- Hugh Dolan: His mantra: “Reduce costs and maximize cost savers.” He added, “get money to the teachers, and it will get to reading, writing, and arithmetic that goes to the kids.”
- Michael Tetreau: “We’ve got a high quality education system,” he said, and added that is prepared him to be a competitive student at Princeton University. “We want to be a model for quality and productivity.”
and Prioritizing Capital Planning
- Rob Bellitto: “We’ve had a limited budget since I was elected to the Board of Finance in 2007. We can’t keep asking taxpayers to pay more and more and more.” The capital projects he would address first are those falling under the categories of public safety (i.e. buildings that need renovating) and capacity (such as overcrowded schools). Another issue to address with spending is the collective bargaining process: “The First Selectman is the representative of the taxpayers” during collective bargaining, he said. “That’s been a little forgotten over the past few years.
- Hugh Dolan: “We need to do an operational audit from top to bottom that stakeholders and own and participate in.” When he worked for American Can Company, he helped run audits that resulted in $350 million in savings. He believes audits are necessary “in order to reduce cost of expenses and burden on taxpayers.”
- Michael Tetreau: “It all starts with a plan and a strategy. We suffer from a lack of a five-year plan.” He said officials can’t put together a plan “unless the and the town are working together.” He also said “we need to put together workshops for our citizens…get their input and advice.”
Services for Seniors
- Rob Bellitto: He promoted expansion of the senior tax relief – “give them a straight-up credit…reward them for their longevity in the town.” He said seniors are the “backbone of town” and the town needs to maintain services that cater to seniors.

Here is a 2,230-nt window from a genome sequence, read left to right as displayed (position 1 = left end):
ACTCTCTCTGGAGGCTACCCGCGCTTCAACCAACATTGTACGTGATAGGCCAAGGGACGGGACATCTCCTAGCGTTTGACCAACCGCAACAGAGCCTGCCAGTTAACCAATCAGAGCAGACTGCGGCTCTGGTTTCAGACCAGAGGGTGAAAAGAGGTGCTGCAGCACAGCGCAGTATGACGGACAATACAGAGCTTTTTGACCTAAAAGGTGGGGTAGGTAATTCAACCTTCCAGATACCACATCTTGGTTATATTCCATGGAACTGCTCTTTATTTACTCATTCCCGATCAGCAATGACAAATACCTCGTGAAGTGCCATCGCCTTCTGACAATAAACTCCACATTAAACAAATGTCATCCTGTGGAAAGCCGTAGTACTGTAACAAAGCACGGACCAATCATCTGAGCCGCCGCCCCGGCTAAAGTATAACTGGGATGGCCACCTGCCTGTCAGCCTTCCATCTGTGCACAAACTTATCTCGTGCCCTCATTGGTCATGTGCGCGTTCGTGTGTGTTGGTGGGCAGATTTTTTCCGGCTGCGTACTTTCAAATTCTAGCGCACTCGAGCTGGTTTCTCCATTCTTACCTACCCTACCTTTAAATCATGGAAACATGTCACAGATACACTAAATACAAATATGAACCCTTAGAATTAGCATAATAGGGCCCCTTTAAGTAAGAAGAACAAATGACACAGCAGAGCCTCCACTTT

- Hugh Dolan: “I want to invite seniors to contribute to the cost-saving [strategies]…they know what’s wrong with this town.” His bottom line: “I want to make it affordable…want to deliver services required at a lower cost.”
- Michael Tetreau: Tetreau wants to survey seniors to find ways to improve the senior center, and to find out what seniors who don’t use it want to see there. “We need to go to other towns, find out who’s doing it better” for seniors, he said, and learn from them. He agreed with expanding the senior tax relief program. “The bar is set too low – we can do better.” He added that there must be more affordable senior housing and the town needs to plan for it.
- Rob Bellitto: A proponent of youth recreation, Bellitto said, “kids need to stay active; it’s good for the town, it’s good for them.” He said it keeps their minds sharp, their bodies fit. Playing sports and other physical activities teaches kids responsibility, Bellitto said.
- Hugh Dolan: “I will work with parents, teachers, and kids to deliver the same services at lower costs.”
- Michael Tetreau: “Sports are important,” he said, “but youth activities are more than just sports.” He added that programs that included the arts, cultural topics and non-athletic nutritional activities are important and need to be expanded. Also, having children volunteer “teaches students to be more active in the community.”